“ A small coastal town in West Sussex between Bognor Regis and Chichester „
*I currently live in this town and have just completed a photographic study of it for my degree, which involved making a book and I have thus decided to write a review on the area.*
Pagham is a small and little known town situated on the coast of West Sussex. Although Pagham itself is not particularly a well known tourist trap, the nearby towns of Bognor Regis and Chichester are.
In the distant past Pagham had one of the most important harbours in the country until it was practically destroyed by a storm in the 1300's and from then on the area seemed to drop off the map, as it were.
One of the most fascinating aspects of Pagham is one that even only a few residents know exists and that is 'Barton Manor'. Barton Manor is the oldest inhabited house in the UK and dates from the 600's. In some places the walls reach 3 feet in thickness and the property also has it's own private chapel dating from approximately 1250. In the 1500's the property belonged to the crown and was given by Elizabeth I to Edward Darell. Like many older properties, Barton Manor eventually fell into dereliction, but was restored in 1902 by it's owner William Fletcher. The property has since been converted into 9 apartments which can be rented out. It's almost impossible to find any information about the property and as it is located down the end of a private road, you really wouldn't find it unless you knew what you were looking for (luckily I did).
Pagham is also home to a number of pubs - The Lamb, The Inglenook, The Bear and The Red Lion are all old fashioned country pubs with nice atmospheres and quite expensive to eat at. There is one remaining pub 'The Kings Beach Hotel' down by the sea front which was constructed in 1938 and is quite down market (not somewhere I would recommend eating/drinking or staying at).
Pagham has 2 churches - St Ninians which is a 'modern' church built in the 1960's and Thomas a Becket church which was constructed in the 1200's, which is thought to be one of the first churches dedicated to Thomas Becket (the archbishop who was murdered in Canterbury Cathedral in 1170).
Of particular interest to tourists is probably Church Farm Caravan Park - this used to be a farm and the original farm house is situated on the edge of the current complex, currently being used as a laundrette for holiday makers (personally I feel this is very sad and a complete waste of a beautiful building). The caravan park is currently owned by Bourne Leisure and it is situated at the end of Pagham Road. The entrance is quite small and almost concealed but the site itself is huge and goes all the way back to the nature reserve. On the caravan site is a pretty non descript looking building known as 'Beckets Barn' which was actually constructed in the late 1200's and was originally the hall to a palace, since then it was used as a barn for many centuries before becomming derelict and being restored for use as a restaurant in the 1970's. It is currently used as a sales reception for the caravan park.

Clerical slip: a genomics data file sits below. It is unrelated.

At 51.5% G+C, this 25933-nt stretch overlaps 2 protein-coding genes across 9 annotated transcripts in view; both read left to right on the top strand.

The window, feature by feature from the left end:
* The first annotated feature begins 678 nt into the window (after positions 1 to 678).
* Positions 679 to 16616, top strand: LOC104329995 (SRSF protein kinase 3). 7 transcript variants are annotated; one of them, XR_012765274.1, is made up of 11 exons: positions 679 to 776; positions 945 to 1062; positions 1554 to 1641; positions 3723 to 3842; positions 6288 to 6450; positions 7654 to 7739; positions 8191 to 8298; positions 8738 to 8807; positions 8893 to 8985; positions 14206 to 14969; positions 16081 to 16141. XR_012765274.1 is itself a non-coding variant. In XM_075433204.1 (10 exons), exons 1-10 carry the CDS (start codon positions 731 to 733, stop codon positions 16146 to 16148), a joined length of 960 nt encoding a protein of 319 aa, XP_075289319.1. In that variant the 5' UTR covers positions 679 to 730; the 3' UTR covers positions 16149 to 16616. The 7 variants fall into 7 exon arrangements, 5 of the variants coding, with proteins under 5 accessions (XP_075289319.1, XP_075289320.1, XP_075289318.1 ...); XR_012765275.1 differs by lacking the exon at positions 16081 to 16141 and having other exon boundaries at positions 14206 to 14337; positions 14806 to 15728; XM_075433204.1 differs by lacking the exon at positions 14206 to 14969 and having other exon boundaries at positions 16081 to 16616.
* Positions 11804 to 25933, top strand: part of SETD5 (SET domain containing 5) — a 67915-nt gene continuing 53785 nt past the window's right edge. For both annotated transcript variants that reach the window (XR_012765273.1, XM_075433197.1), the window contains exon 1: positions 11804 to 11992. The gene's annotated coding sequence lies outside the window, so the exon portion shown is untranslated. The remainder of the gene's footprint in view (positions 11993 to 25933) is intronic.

Down by the beach there are a number of bungalows and you may notice that some of these have odd shaped windows. After the war a large number of railway carriages were placed on the beach front which were eventually turned into homes, but you can still see the original windows and occassionally the curved roof. Unfortunately many of these properties have since been demolished and replaced with more conventional dwellings.
On the beach front itself you have the Pagham Yacht club which was established in 1964 and has a current membership exceeding 300 people. To gain entry to the club you are required to be a member but day membership can be purchased if desired.
Pagham harbour is roughly 1500 acres in size and approximately 700 acres of this is a dedicated nature reserve, mostly consisting of salt marsh and tidal mud flats. The harbour provides a half way point to many migrating species of bird and over 300 species of flowering plant. In the past their have been attempts to reclaim the land - two were recorded in the late 1500's and another in 1876 after parliment passed the 'Pagham Harbour Reclamation Act' (1873). The entrance to the sea was sealed up and roughly 700 acres of land were reclaimed, however on December the 16th 1910, a vicious storm broke down the defences and the area has since remained a tidal estuary.
Pagham is host to a couple of yearly events. Firstly is Pagham on Parade (held on the 8th of August this year) which is a classic vehicle show containing military vehicles, buses, bikes and cars which are displayed in a field next to the town hall. There are also a number of stalls, a BBQ and entertainment.
The second event is known as the Pagham Pram Race and it takes place every Boxing Day. The race began in 1946 when a group of men decided to race around town - one pushing a pram and the other inside it as a baby. At each pub they had to drink a pint and the winner got a christmas cake. Since then the race has become a tradition in Pagham and large numbers of people enter it each year dressing up in fancy costumes and with elaborate 'prams'. The first prize is £250 but the winners usually donate this to charities sponsored by the event. The race itself is about 3 miles long and does a loop around town, finishing in The Lamb's car park. During the race the roads are closed to traffic (although some apparently blind drivers still try to force their way through) and crowds line the streets to cheer on participants. The race president is Derek Bell, the former Le Mans winner.
Things to do in Pagham:
- Go to the beach and nature reserve
- The arcade 'Beach Amusements'
- Visit Thomas a Becket church
- Take a walk in the countryside
- Time your visit to coincide with one of the events
- Shops: small Tesco, newsagents, post office
- A number of takeaways (fish & chips, Chinese and Indian)
- Bus service